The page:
Resistance welding is a process that quickly and efficiently joins two or more thin sheets of metal. This welding process also allows both similar and dissimilar materials to be welded together with no shielding gasses or fluxes. Midwest Engineered Systems can automate resistance and spot welding processes into virtually any automation system. From small standalone systems, to fully robotic automation, MWES custom designs each welding system for the customer’s specific needs.
Resistance welding has wide applications in the metal fabrication and manufacturing industries. In all resistance welding processes, a strong current is passed through metals, heating them up and melting them together at predetermined points. These weld points will depend on the design of the welding workpiece and the positions of the electrodes used in the welding process. Some more common types of resistance welding include spot welding, seam welding, butt welding and projection welding.
Advantages of Resistance Welding
There are quite a number of advantages to using resistance welding. Among them are the following:
• A cleaner, less-polluted work environment
• It’s a simple process, easily integrated with automation and robotics, and does not demand pre-service training for welding teams
• Low-cost and capable of high-volume production
• Able to adapt to welds of similar and dissimilar metals
• Heat is concentrated and heat input intervals are short
• Typically does not need solvents or other materials; also has no need for shielding gases
Spot welding is the most frequently used type of resistance welding process. The welded joint is formed by pressing electrodes with pointed tips at welding locations to focus the proper current and heat to particular places on the metals to be welded. Spot welding can be easily automated and is extensively in the automotive industry for the production of car chassis parts and other sizable components. Spot welding is also used in the manufacturing of furniture and other household items.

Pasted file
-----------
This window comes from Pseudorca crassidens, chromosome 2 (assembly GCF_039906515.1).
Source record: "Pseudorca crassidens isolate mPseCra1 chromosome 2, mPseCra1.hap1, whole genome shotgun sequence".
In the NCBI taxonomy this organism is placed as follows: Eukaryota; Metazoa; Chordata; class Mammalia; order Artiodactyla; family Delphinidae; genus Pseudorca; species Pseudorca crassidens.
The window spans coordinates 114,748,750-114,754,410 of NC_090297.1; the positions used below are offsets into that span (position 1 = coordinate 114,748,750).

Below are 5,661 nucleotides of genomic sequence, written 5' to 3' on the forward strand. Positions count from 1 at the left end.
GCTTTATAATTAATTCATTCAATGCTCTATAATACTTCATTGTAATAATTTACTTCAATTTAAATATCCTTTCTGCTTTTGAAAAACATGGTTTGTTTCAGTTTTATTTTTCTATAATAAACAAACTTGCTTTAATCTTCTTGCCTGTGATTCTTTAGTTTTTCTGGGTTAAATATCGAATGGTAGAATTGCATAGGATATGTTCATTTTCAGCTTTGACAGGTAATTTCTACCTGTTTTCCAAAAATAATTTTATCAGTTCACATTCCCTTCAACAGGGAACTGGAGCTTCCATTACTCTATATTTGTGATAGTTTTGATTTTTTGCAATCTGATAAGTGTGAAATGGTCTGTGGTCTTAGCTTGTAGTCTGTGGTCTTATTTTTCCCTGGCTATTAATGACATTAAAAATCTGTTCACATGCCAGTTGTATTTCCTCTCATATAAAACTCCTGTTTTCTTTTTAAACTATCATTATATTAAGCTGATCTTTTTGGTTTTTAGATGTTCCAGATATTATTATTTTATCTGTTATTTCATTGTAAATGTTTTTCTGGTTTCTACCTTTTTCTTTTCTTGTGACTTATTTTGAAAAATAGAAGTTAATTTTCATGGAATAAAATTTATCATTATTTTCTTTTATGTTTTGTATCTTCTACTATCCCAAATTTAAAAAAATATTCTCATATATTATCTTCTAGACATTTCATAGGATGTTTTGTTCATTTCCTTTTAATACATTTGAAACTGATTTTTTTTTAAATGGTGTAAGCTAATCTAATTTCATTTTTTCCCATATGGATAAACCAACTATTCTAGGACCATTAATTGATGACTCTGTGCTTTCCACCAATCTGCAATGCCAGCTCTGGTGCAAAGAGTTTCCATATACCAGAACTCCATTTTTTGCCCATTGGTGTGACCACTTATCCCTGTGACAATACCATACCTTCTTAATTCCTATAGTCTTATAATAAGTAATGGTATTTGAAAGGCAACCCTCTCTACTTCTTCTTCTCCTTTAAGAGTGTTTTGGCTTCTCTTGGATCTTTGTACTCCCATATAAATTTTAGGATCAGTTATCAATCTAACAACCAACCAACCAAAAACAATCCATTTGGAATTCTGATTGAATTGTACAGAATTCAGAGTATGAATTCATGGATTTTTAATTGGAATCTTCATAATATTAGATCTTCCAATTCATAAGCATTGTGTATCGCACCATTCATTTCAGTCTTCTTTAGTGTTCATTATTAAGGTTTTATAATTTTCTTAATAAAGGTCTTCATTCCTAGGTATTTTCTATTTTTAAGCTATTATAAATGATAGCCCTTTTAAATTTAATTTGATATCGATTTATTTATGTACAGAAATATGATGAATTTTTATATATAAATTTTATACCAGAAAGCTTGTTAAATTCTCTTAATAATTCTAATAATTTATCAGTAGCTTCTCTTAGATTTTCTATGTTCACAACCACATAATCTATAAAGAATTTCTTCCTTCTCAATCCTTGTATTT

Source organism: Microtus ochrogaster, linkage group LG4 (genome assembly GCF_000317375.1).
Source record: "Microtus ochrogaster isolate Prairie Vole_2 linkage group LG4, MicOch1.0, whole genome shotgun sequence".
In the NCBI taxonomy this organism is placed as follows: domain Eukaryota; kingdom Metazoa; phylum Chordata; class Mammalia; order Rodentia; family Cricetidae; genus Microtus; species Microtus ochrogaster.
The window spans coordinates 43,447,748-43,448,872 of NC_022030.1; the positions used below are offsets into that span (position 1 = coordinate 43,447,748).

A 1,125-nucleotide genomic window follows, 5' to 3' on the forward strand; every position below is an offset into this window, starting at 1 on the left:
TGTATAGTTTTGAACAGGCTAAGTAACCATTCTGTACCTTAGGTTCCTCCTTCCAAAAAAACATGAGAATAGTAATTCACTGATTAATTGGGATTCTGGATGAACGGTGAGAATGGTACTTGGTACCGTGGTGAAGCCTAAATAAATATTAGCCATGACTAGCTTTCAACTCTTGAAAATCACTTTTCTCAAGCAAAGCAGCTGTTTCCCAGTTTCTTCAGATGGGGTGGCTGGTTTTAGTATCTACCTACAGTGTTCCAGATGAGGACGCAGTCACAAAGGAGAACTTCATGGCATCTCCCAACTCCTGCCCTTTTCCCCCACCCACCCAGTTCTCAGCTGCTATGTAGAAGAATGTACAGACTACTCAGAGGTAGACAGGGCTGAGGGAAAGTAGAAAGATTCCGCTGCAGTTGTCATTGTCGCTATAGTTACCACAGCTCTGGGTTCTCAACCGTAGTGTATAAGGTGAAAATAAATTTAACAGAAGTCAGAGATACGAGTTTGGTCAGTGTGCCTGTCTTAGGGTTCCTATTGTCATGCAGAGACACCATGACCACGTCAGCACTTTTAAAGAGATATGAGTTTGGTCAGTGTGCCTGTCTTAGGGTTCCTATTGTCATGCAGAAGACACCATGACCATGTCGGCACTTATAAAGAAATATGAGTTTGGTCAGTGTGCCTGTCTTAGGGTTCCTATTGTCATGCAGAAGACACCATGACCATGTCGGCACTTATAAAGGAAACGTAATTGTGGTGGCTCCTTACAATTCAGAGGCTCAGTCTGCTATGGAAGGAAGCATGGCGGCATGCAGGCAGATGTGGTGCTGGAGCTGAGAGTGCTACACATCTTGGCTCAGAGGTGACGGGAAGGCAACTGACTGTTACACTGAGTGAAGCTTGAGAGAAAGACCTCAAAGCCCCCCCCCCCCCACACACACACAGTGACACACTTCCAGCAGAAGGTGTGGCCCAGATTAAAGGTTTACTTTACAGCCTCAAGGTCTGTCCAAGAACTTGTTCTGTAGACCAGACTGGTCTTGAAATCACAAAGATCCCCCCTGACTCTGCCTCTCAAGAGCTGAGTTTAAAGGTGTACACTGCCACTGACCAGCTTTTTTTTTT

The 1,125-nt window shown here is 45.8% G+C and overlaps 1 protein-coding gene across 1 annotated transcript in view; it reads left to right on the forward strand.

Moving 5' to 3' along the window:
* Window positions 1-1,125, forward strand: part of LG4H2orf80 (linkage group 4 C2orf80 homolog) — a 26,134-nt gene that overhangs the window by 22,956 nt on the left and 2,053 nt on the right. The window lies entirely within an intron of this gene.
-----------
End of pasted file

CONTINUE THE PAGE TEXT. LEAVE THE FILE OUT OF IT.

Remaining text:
Advantages of Spot Welding
Resistance Spot Welding (RSW) has several advantages that should be noted. Some of the most important ones include the following:
• Spot welding is fast, simple, and widely applicable
• No dangers from open flames.
• No need for filler metals or fluxes to produce a join.
• Automated robots can easily ramp up production by carrying out dozens to hundreds of spot welds within seconds depending on the weld components
• Metal sheets can be welded together simultaneously
Resistance or Spot Welding?
Choosing between spot welding and another type of resistance welding will depend on a project’s specific welding needs and goals. Choosing other resistance welding processes could mean using complicated equipment that will require technical training and skills for employees to operate the automated welding machines efficiently, driving up operational costs. On the other hand, with spot welding the electrodes must be able to make contact with both sides of the metal pieces that are undergoing the welding process. A weak or small weld will result if the welding electrodes have weak currents, are not holding the metal pieces with sufficient force or are not hot enough to complete the weld.
While this is only a small portion of our welding integration capabilities, we can design any system to meet your needs from automating manual welding processes or upgrading current robotic systems. Contact Us to learn more.